Déjà Vu All Over Again

Recently I attended the Brussels forum, a new Davos-like event organized by the German Marshall Fund. The idea was to bring Europeans and Americans back together after all the insults traded over Iraq. It was just the sort of event that helped keep the West unified during the tough years of the cold war--a place where politicians and pundits could meet in a swank

setting to drink French wine, speak non-native English and spend German money.

Everyone was on their best behavior. EU foreign-policy czar Javier Solana, with NATO chief Jaap de Hoop Scheffer sitting cozily beside him, proclaimed that current U.S. relations were "perfect." Sen. John McCain, testing his presidential wings, said they'd "never been better." Diplomat Daniel Fried, in charge of Eurasian affairs for Condoleezza Rice's State Department, dismissed splits over Iraq. "So 2003," he scoffed. It was almost enough to make me believe in the good old days of the transatlantic alliance--until people began to speak their minds. When they did, Americans and Europeans found themselves further apart than ever.

The issue was Iran. McCain sounded the alarm. Iranian nuclear weapons are "the greatest single threat outside of the war on terror," he said, comparing "failed" European negotiations to the Paris peace talks on Vietnam, "bogged down over the size of the table." "There is only one thing worse than military action," he thundered, "and that is a nuclear-armed Iran." Lest you think this a purely Republican point of view, he was seconded in full by Richard Holbrooke, something of a Democratic shadow secretary of State, who declared that Iran would be "the test case" for transatlantic dialogue.

Europeans were stunned. Could it possibly be that the next American president would be even more adventurous in the Middle East than George W. Bush? The parallels to Iraq seemed obvious. Once again, Europeans fear they are the caboose on a runaway train to war.

Like three years ago, rumors of a U.S. military strike are rife. Clifford Kupchan, a former State Department official and Iran expert at the Eurasia Group, puts the odds of an attack on Iran at more than 50 percent. John Bolton, the U.S. ambassador to the United Nations, was widely reported to have told British parliamentarians that a U.S. military strike could halt or hold back Iran's nuclear program--something he now denies having said. Just as before the Iraq war, Washington recently requested--and was refused--rights to use air bases in Turkey, a likely launching pad for any strike.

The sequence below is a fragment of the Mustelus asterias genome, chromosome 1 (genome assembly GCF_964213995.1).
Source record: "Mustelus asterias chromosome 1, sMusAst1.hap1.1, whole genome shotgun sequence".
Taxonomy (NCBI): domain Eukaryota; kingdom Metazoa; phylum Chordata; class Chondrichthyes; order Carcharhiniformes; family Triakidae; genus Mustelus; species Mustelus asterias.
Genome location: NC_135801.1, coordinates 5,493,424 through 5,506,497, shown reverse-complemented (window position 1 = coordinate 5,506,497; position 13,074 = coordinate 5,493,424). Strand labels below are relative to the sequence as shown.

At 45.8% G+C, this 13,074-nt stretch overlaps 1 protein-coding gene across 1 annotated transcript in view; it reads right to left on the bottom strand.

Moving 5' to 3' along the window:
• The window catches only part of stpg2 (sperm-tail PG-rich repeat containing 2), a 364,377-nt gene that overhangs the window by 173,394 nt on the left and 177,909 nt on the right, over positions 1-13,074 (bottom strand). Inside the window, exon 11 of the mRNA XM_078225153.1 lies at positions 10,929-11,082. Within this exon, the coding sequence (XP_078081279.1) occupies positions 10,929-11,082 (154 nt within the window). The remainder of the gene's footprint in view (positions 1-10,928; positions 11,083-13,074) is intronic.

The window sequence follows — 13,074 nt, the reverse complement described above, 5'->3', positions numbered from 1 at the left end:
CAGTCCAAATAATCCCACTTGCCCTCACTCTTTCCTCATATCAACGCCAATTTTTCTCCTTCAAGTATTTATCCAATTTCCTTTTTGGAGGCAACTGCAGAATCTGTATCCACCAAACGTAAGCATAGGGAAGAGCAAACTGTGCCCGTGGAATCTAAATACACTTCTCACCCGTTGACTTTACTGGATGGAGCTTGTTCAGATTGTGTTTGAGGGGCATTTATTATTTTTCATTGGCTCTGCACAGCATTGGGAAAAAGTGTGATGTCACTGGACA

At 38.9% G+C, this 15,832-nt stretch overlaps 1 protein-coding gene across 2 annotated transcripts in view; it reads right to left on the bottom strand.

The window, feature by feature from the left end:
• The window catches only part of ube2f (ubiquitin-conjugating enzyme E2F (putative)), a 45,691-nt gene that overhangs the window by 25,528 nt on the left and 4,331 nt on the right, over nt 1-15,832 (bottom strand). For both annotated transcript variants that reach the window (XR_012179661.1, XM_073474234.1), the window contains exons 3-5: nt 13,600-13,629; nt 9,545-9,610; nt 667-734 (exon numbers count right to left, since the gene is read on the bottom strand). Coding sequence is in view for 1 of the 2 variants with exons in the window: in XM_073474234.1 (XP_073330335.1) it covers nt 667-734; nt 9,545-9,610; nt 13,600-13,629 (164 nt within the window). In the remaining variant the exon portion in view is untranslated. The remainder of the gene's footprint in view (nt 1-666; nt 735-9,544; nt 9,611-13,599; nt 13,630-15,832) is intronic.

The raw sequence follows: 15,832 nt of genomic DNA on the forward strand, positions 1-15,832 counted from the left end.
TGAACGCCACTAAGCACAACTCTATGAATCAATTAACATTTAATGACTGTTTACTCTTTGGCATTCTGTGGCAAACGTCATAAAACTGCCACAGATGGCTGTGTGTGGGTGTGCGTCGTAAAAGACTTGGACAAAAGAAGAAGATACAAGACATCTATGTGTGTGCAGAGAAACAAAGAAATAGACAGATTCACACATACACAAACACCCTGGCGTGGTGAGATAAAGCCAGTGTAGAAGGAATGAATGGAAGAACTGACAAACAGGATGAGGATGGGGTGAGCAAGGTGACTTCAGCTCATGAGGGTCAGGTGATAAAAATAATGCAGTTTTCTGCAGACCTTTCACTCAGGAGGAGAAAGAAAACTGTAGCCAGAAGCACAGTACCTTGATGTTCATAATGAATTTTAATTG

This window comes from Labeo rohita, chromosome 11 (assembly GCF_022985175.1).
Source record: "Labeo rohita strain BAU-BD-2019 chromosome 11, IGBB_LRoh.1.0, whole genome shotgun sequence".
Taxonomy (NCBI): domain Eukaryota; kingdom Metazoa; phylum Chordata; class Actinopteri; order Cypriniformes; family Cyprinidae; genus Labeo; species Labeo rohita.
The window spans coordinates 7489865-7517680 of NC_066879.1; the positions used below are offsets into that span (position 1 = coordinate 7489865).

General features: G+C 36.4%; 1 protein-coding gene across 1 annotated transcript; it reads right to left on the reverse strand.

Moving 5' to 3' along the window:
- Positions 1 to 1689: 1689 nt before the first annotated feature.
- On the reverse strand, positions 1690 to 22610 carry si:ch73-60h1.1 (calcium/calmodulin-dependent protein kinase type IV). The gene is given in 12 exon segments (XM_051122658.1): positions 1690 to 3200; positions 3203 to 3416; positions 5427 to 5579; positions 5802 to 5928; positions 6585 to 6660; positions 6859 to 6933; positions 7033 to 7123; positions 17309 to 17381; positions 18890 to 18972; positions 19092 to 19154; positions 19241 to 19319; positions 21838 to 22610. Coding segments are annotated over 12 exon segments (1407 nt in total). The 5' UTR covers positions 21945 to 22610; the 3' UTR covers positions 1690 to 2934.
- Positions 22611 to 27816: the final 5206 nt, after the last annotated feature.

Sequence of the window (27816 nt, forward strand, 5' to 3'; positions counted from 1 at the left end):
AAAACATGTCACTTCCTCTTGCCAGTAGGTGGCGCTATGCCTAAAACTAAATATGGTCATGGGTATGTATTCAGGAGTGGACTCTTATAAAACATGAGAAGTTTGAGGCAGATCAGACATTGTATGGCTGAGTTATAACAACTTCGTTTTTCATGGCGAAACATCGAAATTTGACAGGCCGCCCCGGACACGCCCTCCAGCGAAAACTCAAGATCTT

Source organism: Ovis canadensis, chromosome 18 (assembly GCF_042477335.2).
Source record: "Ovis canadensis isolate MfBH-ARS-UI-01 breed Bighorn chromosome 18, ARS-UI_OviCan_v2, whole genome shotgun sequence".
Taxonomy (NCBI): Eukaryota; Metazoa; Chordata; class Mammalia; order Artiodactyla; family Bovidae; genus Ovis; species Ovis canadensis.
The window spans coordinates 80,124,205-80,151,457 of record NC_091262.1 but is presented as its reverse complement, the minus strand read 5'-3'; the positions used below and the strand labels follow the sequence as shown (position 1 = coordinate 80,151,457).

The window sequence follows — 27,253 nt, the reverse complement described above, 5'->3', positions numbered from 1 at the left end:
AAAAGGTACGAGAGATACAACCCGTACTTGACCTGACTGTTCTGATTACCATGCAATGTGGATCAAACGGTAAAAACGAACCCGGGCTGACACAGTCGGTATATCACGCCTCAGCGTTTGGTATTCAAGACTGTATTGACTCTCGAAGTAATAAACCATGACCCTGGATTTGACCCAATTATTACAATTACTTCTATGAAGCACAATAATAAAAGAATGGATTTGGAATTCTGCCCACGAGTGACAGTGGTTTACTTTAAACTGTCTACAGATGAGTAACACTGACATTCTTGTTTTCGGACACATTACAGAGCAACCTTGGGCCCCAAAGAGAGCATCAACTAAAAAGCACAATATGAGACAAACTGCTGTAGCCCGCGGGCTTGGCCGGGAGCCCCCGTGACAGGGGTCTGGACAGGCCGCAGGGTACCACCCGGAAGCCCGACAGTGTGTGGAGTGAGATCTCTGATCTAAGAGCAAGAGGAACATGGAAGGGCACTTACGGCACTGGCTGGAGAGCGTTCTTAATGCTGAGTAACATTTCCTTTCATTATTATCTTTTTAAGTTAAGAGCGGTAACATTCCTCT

Most European diplomats and politicians believe that they were proved right in their skepticism of the Iraq invasion, and wonder why Americans like McCain don't see it that way. A new war would quash any hope of democratization in Iran. Former German foreign minister Joschka Fischer fears it would be a "cataclysm" for the Middle East after Iran responded by destabilizing Iraq or striking Israel. They suspect Americans of again being misled by émigré groups, as they were by Iraqi exiles in years past.

Europeans distrust the moralizing tone of American policy. They remember how President Bush threw down the gantlet over Iraq: "Those who are not for us are against us." Now comes McCain proclaiming that Iranian nuclear weapons are a "moral issue" on which we must be uncompromising. And not just Iran. McCain outlined an agenda reminiscent of the early days of the Bush administration. The overall imperative is to spread democracy. To that end we must increase U.S. troop numbers in Iraq, strengthen NATO forces in Afghanistan, force a halt to the slaughter in Darfur, press Putin's Russia on its domestic and international behavior, push for regime change in Belarus, stabilize the Balkans and expand the EU to include Turkey and Serbia, while extending NATO through Ukraine all the way to Georgia.

Also as before, Europeans fear Washington is forgoing diplomatic opportunities to resolve the Iran crisis. Every time one comes up, the Bush administration shoots it down. In 2003, Iran signaled its willingness to launch comprehensive talks on nuclear policy, Israel, the unfreezing of Iranian assets and the "Axis of Evil" designation--a policy agenda negotiated through back channels and, according to a senior Iranian official, still on the table. Flush from an apparent victory in Iraq, the United States not only declined the offer but criticized the Swiss diplomats who delivered it.

That deal may still be negotiable, Europeans say, and Washington should try. During her recent visit, German Chancellor Angela Merkel was the model diplomat, getting chummy with W and expressing solidarity with U.S. efforts to pressure Iran. But her compatriots are franker. Foreign Minister Frank-Walter Steinmeier calls for direct U.S.-Iran talks. Even in Britain, America's traditional partner, politicians are openly skeptical. Lord William Wallace, foreign-policy spokesman for the British Liberal Democratic Party, warns of "suspicions over here that the Americans refuse to talk just because Iran has been the Great Satan since 1979." If the Americans precipitously strike Iran, he said after hearing McCain, it's possible that no European government, not even the British, would back them.

Hardly a transatlantic reconciliation.